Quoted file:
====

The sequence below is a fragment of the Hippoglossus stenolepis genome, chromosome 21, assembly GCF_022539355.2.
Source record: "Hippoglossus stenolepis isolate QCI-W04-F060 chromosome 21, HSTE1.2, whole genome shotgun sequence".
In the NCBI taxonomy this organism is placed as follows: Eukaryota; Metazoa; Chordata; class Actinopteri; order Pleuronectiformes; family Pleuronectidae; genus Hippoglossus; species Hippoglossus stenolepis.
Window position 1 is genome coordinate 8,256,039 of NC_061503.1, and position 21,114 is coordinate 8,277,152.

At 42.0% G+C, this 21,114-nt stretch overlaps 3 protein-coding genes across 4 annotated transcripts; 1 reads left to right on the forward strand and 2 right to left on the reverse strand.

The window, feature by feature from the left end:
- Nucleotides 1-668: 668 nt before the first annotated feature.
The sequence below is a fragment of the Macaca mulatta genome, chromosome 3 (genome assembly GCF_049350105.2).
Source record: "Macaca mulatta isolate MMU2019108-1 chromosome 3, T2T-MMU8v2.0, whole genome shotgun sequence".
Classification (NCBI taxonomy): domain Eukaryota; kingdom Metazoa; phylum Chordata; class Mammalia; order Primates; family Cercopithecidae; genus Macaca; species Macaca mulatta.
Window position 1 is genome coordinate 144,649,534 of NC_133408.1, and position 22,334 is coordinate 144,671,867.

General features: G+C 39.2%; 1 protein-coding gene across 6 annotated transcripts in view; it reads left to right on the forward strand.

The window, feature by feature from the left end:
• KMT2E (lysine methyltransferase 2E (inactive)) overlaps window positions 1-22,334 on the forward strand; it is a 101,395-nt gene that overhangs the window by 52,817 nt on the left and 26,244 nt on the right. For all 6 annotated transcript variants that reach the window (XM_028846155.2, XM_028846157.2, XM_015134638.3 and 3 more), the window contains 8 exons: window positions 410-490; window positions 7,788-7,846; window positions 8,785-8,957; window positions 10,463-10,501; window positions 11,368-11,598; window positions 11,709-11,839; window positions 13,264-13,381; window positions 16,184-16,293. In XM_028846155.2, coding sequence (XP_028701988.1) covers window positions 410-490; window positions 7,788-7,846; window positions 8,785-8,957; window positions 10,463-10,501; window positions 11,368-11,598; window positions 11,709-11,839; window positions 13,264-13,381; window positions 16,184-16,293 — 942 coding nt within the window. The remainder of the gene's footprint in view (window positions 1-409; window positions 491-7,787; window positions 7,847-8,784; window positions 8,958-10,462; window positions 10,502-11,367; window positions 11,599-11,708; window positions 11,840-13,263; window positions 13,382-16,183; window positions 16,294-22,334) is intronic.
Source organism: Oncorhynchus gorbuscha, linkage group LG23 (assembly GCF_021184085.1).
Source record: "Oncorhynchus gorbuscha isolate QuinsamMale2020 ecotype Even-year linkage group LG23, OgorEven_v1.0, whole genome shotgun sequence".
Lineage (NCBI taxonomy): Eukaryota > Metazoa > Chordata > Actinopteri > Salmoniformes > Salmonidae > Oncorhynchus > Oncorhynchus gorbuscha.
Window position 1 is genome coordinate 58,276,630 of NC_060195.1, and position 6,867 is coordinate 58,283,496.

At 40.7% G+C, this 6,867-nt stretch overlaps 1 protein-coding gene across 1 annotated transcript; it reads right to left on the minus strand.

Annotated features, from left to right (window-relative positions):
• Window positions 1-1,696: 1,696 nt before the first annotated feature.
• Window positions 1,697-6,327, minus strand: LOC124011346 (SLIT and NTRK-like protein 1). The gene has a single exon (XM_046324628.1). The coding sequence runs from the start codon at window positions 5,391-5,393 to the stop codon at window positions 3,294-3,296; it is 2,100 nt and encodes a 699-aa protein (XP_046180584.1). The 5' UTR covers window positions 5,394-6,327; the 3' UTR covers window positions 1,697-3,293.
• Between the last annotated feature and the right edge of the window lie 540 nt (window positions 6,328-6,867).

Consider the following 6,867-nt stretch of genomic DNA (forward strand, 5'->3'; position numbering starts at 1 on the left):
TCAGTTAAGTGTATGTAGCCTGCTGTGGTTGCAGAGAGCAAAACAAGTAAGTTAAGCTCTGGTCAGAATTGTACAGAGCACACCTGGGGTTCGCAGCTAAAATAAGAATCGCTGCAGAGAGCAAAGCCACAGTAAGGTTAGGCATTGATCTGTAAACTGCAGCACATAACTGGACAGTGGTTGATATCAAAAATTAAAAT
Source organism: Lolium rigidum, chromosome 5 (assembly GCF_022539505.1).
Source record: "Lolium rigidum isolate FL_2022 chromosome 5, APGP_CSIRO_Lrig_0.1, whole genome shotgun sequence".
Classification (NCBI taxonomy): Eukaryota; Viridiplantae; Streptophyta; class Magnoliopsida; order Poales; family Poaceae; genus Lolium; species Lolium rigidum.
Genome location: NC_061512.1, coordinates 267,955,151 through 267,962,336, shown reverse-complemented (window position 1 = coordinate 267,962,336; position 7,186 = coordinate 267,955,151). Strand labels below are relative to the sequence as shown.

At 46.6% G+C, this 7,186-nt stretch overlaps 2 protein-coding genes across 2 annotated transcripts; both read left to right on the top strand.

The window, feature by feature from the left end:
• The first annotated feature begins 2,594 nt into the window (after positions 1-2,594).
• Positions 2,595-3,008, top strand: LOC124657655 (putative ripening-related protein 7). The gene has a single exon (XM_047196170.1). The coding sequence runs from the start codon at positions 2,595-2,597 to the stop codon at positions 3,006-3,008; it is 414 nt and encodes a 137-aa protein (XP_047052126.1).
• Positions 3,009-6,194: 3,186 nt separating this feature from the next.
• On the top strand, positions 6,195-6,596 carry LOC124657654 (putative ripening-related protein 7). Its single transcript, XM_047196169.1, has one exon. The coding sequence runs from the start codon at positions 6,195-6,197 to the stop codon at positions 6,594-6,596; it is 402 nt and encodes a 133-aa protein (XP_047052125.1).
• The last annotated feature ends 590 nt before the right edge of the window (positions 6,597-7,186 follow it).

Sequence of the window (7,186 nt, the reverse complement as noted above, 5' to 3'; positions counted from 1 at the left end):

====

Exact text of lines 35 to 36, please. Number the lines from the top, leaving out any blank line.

• On the top strand, positions 6,195-6,596 carry LOC124657654 (putative ripening-related protein 7). Its single transcript, XM_047196169.1, has one exon. The coding sequence runs from the start codon at positions 6,195-6,197 to the stop codon at positions 6,594-6,596; it is 402 nt and encodes a 133-aa protein (XP_047052125.1).
• The last annotated feature ends 590 nt before the right edge of the window (positions 6,597-7,186 follow it).